Penn GSE community remembers Dr. Constance E. Clayton, a groundbreaking alum and former Philly superintendent

September 29, 2023
Dr. Constance E. Clayton sits in a peach colored skirt and blazer, surrounded by attendees at the 2016 Constance E. Clayton Lecture

Dr. Constance E. Clayton, seated center, surrounded by attendees at the 2016 Constance E. Clayton Lecture. (Photo by Jauhien Sasnou)

The Penn GSE community is mourning the passing of groundbreaking alum and former Philadelphia schools superintendent Constance E. Clayton, remembering her fierce commitment to students in what was then the nation’s fifth-largest public school district and her transformative impact on the School. Clayton died last week at the age of 89.

“Her contributions will be remembered and cherished, and her impact will endure as a testament to her unwavering commitment to education and social justice,” said Dean Katharine Strunk. “Without question, Penn GSE is a better place because of her.”

A Philadelphia native, Clayton started her career as an elementary school teacher in 1955. She went on to earn her Ed.D. in Educational Administration from Penn GSE in 1981 before serving on the University’s Board of Trustees from 1984 through 1989. That overlapped with her time as the head of the School District of Philadelphia, where she had the distinction of being the first woman and first Black Superintendent, serving from 1983 until her retirement in 1993. During her transformative tenure, she was renowned for tackling a problematic budget without cutting student services, attracting local businesses to help equip schools with better resources, and establishing schools as the center of their communities.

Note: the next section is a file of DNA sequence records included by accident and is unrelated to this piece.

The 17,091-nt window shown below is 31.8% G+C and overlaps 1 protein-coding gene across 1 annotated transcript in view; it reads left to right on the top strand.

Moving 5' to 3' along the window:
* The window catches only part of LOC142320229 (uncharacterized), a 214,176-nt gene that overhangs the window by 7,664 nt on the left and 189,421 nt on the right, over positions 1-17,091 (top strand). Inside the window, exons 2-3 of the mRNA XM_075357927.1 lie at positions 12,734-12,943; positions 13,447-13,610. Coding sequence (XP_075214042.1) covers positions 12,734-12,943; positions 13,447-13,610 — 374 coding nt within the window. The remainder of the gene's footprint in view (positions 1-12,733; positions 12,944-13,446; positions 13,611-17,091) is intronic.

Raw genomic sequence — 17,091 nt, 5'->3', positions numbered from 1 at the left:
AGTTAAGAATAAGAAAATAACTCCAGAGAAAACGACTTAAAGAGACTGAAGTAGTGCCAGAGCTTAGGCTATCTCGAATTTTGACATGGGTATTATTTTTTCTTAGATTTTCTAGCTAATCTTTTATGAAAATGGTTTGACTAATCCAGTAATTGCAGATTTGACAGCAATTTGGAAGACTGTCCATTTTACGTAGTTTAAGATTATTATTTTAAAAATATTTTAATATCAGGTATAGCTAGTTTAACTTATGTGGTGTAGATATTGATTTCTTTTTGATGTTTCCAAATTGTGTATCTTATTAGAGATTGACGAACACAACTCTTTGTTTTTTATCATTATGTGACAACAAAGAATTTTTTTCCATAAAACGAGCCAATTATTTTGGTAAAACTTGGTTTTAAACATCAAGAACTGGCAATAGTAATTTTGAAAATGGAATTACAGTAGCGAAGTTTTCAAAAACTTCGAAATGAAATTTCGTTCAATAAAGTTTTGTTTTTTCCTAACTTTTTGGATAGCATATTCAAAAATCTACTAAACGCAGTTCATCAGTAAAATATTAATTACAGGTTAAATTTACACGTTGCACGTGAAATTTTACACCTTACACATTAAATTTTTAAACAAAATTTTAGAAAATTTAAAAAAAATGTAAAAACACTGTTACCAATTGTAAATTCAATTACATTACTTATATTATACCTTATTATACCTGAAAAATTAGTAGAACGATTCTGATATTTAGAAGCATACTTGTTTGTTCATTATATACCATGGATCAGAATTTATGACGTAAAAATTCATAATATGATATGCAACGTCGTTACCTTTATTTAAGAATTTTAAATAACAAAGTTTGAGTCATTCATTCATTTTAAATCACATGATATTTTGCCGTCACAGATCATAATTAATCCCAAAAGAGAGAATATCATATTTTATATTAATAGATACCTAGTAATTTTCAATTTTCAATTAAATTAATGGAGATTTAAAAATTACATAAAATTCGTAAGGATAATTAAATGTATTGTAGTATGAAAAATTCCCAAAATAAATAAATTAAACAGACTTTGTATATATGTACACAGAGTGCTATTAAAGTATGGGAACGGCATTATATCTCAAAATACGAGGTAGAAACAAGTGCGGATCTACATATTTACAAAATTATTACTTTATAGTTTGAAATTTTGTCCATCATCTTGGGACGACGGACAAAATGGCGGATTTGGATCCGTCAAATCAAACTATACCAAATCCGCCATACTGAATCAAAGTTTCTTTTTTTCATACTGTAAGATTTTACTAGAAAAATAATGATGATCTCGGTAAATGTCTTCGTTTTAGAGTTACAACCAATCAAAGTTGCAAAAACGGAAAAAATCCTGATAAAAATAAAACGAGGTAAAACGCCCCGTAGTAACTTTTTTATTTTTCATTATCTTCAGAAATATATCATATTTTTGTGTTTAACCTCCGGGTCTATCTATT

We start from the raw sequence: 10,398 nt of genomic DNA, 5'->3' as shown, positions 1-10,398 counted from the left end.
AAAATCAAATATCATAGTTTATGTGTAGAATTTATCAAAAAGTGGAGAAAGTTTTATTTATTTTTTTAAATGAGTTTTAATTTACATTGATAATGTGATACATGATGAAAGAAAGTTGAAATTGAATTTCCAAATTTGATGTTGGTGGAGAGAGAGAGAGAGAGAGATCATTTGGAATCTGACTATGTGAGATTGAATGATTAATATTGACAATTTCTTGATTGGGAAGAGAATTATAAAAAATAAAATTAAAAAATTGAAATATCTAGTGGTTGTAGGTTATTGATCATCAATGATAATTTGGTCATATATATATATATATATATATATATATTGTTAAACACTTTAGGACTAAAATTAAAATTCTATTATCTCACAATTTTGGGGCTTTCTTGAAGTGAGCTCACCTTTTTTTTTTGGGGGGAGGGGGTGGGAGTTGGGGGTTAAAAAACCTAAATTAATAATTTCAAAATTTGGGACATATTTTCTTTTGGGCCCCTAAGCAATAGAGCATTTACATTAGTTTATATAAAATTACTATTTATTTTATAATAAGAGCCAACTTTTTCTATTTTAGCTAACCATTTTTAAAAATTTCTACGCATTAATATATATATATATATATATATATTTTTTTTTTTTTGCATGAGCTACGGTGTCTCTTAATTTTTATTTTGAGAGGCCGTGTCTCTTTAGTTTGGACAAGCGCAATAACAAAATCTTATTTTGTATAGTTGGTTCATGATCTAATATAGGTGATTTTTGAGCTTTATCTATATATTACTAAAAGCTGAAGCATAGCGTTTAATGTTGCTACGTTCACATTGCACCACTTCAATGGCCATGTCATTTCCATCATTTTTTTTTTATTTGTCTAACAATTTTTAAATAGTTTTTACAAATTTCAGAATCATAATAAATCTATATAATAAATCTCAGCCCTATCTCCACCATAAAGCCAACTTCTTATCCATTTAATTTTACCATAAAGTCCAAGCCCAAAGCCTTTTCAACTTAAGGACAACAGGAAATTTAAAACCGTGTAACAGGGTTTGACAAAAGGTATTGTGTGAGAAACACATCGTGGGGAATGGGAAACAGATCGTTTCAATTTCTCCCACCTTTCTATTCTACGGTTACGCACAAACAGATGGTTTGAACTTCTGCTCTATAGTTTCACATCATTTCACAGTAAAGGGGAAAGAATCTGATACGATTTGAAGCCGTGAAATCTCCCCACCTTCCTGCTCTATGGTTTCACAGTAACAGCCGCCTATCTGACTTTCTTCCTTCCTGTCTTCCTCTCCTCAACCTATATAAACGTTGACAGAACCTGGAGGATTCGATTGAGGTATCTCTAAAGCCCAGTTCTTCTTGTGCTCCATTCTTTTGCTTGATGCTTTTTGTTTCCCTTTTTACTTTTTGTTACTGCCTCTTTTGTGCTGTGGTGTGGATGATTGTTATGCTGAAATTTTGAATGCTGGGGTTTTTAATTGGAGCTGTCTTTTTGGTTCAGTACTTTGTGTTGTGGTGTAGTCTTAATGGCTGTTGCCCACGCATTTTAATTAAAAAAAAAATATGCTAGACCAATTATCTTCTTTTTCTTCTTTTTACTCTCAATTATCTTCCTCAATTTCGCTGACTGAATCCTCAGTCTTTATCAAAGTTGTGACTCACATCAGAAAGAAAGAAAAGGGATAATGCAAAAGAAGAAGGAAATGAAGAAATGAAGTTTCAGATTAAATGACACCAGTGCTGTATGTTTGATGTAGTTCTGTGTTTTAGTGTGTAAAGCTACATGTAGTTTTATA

“She believed every student deserves a good education, even if they come from difficult circumstances and challenging neighborhoods,” said Penn GSE’s Constance E. Clayton Professor of Urban Education, Howard Stevenson. “For her, you’re going to have to fight for them.”

The endowed professorship in Clayton’s honor was established at Penn GSE in 1992, just before Clayton’s retirement, with funding from the William Penn Foundation, Cigna, Vanguard, and PNC. The chair also had many small donors, which is unusual for a professorship—in fact, of the 66 total gifts, nearly half (27) were for $500 or less. That speaks volumes about Clayton's impact, said Stevenson, who also serves as the director of the Racial Empowerment Collaborative.

“A lot of people knew of her fight for children,” he explained. “And the people who gave were people who didn’t necessarily have a lot of money but knew the importance of her work.”

The chair made Clayton one of the first Black women in the U.S. to be honored with an endowed professorship. The first person to hold the Clayton chair and Stevenson’s immediate predecessor in that role was Professor Emerita Diana Slaughter Kotzin.

“She practiced what she preached,” Slaughter Kotzin said. “It would be a mistake to say she was not truly an activist. She was not [just] a philosopher or an academic, she was looking for ways to help kids who didn’t necessarily have it as well as she did.”

Dr. Constance E. Clayton sits in a chair wearing a red skirt and blazer over a floral shirt, surrounded by a multiracial group of children from the Philadelphia School District, during her term as Philadelphia
Dr. Constance E. Clayton during her term as superintendent of Philadelphia schools surrounded by students from the school district. (Photo courtesy of the Racial Empowerment Collaborative)

As superintendent, Clayton would take the time to write letters to individual students in the district congratulating them for their high academic achievement. Slaughter Kotzin remembers an administrative assistant who worked for her at Penn GSE who still had her letter from Clayton, a prized possession from her youth.